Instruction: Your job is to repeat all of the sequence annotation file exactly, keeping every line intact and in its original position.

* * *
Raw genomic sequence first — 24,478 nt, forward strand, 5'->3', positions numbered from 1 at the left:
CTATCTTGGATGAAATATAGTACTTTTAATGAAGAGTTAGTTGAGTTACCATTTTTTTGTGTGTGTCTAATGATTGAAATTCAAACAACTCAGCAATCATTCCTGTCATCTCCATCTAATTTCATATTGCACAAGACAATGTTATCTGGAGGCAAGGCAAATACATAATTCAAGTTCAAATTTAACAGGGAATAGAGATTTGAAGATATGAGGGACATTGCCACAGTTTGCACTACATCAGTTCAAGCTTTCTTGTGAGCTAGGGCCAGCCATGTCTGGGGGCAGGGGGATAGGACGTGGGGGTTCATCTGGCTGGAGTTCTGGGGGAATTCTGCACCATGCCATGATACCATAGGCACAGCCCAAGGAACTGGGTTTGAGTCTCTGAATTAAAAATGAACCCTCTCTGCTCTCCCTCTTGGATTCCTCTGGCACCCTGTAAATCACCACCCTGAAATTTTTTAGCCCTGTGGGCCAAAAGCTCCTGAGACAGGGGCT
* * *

Raw genomic sequence first — 24,478 nt, forward strand, 5'->3', positions numbered from 1 at the left:
CTATCTTGGATGAAATATAGTACTTTTAATGAAGAGTTAGTTGAGTTACCATTTTTTTGTGTGTGTCTAATGATTGAAATTCAAACAACTCAGCAATCATTCCTGTCATCTCCATCTAATTTCATATTGCACAAGACAATGTTATCTGGAGGCAAGGCAAATACATAATTCAAGTTCAAATTTAACAGGGAATAGAGATTTGAAGATATGAGGGACATTGCCACAGTTTGCACTACATCAGTTCAAGCTTTCTTGTGAGCTAGGGCCAGCCATGTCTGGGGGCAGGGGGATAGGACGTGGGGGTTCATCTGGCTGGAGTTCTGGGGGAATTCTGCACCATGCCATGATACCATAGGCACAGCCCAAGGAACTGGGTTTGAGTCTCTGAATTAAAAATGAACCCTCTCTGCTCTCCCTCTTGGATTCCTCTGGCACCCTGTAAATCACCACCCTGAAATTTTTTAGCCCTGTGGGCCAAAAGCTCCTGAGACAGGGGCT